However, there is no reason to soften the tone of this text. The gospel writer intends for it to be unseemly. The writer wants a question to arise in our minds: Was even Jesus prejudiced?

As it turns out, this mother is not only desperate, she is clever. She responds, "Yes, Lord, but even the dogs eat the crumbs that fall from their master's table."

She is down on her knees at his feet; exactly where dogs would be. She is pleading, "Yes, Lord, but my daughter! Just drop a few crumbs." And a split second before one of the disciples shouts, "Scram!" Jesus says, "Great is your faith. Let it be done as you wish." And her daughter is healed.

One way of understanding this passage is to say that the woman partnered with God to teach Jesus a profound lesson. His mission was not to be restricted to his fellow Jewish brothers and sisters. His mission was to everyone.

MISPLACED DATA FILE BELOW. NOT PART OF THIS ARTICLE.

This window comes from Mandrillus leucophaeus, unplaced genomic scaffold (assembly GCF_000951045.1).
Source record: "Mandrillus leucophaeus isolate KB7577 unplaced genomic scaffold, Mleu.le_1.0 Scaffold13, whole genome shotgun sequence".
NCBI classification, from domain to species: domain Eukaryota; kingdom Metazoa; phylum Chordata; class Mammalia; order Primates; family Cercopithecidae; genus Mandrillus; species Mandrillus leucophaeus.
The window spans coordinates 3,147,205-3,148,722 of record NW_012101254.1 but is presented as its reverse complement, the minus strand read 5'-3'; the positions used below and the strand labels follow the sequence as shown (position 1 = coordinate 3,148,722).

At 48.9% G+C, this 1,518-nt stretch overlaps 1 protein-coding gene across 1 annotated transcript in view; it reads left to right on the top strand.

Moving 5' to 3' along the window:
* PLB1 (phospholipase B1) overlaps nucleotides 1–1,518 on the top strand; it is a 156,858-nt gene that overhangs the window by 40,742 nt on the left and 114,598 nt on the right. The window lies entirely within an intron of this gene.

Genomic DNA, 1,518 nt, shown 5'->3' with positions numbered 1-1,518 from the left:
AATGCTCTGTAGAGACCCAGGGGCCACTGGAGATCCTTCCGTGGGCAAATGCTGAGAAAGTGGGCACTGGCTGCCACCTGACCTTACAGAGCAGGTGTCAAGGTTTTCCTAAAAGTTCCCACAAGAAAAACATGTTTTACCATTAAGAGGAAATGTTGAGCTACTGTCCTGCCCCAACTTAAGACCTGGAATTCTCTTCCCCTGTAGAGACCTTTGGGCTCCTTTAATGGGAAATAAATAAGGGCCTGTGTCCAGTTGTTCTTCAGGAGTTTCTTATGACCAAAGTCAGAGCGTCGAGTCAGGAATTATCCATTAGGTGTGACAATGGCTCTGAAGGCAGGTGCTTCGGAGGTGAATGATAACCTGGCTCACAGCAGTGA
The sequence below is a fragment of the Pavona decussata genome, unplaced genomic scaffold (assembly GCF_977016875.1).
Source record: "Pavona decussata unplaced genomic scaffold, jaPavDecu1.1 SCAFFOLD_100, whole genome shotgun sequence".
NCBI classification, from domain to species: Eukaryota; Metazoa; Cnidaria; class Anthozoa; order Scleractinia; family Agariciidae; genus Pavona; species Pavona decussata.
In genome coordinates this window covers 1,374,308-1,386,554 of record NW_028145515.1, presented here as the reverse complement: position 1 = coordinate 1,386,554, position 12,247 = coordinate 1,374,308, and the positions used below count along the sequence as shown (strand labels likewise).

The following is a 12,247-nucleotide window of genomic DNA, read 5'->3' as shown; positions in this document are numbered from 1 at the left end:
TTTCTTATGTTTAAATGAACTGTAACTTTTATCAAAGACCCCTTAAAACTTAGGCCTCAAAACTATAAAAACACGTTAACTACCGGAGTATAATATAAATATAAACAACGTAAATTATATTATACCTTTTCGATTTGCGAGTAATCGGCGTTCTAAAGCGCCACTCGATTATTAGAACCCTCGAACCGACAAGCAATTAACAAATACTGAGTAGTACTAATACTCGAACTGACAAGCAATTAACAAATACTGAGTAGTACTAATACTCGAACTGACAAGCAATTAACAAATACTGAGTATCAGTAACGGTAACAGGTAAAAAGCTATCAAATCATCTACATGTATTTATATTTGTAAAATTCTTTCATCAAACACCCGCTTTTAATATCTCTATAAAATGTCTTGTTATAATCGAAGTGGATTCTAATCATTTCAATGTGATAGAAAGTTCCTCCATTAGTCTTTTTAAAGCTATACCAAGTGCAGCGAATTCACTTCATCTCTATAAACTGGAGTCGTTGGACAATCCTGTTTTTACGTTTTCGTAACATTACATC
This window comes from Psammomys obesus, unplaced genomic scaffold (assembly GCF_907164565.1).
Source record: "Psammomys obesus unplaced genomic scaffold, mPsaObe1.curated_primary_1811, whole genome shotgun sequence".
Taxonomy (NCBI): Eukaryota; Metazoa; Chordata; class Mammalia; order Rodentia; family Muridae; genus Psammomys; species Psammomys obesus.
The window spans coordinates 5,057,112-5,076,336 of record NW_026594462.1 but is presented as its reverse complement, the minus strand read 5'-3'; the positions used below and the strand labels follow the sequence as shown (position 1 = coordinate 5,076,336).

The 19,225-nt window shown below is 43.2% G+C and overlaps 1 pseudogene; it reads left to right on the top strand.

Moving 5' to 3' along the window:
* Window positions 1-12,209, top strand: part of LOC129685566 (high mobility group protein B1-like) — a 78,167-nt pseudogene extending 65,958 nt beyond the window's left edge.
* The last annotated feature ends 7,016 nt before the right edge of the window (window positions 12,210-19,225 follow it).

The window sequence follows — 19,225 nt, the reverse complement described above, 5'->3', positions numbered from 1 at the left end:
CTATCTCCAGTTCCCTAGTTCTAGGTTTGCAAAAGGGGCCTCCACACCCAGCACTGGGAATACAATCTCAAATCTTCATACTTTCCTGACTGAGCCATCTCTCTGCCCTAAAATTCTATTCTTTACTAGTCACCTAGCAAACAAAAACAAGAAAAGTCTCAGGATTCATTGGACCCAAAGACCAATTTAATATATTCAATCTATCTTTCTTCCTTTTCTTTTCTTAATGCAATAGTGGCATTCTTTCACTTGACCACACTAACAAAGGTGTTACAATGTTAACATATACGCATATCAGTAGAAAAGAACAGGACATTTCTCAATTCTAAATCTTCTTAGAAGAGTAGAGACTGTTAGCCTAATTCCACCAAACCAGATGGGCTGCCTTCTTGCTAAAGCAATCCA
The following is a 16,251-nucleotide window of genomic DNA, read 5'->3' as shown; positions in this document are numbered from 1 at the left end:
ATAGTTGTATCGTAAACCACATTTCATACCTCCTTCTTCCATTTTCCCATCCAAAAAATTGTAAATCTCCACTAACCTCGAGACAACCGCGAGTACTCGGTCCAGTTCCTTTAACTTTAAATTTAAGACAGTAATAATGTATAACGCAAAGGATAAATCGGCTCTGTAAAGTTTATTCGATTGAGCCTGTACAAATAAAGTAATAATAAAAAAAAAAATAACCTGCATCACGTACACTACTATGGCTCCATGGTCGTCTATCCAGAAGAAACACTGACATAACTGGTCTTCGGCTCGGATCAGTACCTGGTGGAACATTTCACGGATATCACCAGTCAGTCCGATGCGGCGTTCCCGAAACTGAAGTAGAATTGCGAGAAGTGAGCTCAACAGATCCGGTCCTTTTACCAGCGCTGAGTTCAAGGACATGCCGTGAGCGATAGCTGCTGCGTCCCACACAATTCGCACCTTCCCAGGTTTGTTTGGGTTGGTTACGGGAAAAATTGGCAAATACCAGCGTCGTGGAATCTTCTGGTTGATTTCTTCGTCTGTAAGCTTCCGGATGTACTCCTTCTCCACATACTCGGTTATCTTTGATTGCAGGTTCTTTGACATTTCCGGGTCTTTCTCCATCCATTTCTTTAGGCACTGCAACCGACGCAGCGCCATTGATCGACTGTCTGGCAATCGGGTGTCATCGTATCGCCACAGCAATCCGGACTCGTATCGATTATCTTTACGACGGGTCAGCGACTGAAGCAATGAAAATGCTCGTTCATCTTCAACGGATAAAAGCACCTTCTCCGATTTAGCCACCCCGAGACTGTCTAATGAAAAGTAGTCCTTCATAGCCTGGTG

Another way to understand this passage is that Jesus humbled himself in front of his disciples in order to set a trap for them. He knew their prejudice toward Gentiles was one of their unquestioned assumptions and he was determined to expose it and show them a better way. This is the reason he took them to a region where they were bound to encounter Gentiles. And that is why he did it immediately after teaching them that it is not what goes into them that defiles them, but what comes out of them – such as bigotry.

Later, when he would tell the story of the Good Samaritan, he would again puncture their prejudice by painting the outsider as the hero of the story. Then, when he gave them a new commandment to love others as themselves, they would understand that he meant to love everyone, not only those of your own religion or ethnic group.